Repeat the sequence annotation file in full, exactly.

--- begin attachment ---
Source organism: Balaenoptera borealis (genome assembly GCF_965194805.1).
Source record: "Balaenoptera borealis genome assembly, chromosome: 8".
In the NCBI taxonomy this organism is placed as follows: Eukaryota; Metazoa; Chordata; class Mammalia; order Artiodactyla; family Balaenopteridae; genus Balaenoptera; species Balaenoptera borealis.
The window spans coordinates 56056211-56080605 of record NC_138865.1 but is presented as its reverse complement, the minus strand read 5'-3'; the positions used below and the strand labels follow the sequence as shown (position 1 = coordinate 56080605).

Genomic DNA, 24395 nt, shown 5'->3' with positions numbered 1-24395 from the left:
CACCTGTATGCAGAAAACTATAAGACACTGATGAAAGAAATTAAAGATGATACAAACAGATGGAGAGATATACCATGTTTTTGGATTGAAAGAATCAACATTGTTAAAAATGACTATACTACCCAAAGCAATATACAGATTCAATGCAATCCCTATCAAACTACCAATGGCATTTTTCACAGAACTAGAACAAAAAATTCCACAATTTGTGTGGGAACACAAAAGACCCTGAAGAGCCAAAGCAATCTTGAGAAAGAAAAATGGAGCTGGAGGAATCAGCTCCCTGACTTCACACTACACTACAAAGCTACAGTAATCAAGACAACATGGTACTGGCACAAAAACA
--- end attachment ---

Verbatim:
Source organism: Balaenoptera borealis (genome assembly GCF_965194805.1).
Source record: "Balaenoptera borealis genome assembly, chromosome: 8".
In the NCBI taxonomy this organism is placed as follows: Eukaryota; Metazoa; Chordata; class Mammalia; order Artiodactyla; family Balaenopteridae; genus Balaenoptera; species Balaenoptera borealis.
The window spans coordinates 56056211-56080605 of record NC_138865.1 but is presented as its reverse complement, the minus strand read 5'-3'; the positions used below and the strand labels follow the sequence as shown (position 1 = coordinate 56080605).

Genomic DNA, 24395 nt, shown 5'->3' with positions numbered 1-24395 from the left:
CACCTGTATGCAGAAAACTATAAGACACTGATGAAAGAAATTAAAGATGATACAAACAGATGGAGAGATATACCATGTTTTTGGATTGAAAGAATCAACATTGTTAAAAATGACTATACTACCCAAAGCAATATACAGATTCAATGCAATCCCTATCAAACTACCAATGGCATTTTTCACAGAACTAGAACAAAAAATTCCACAATTTGTGTGGGAACACAAAAGACCCTGAAGAGCCAAAGCAATCTTGAGAAAGAAAAATGGAGCTGGAGGAATCAGCTCCCTGACTTCACACTACACTACAAAGCTACAGTAATCAAGACAACATGGTACTGGCACAAAAACA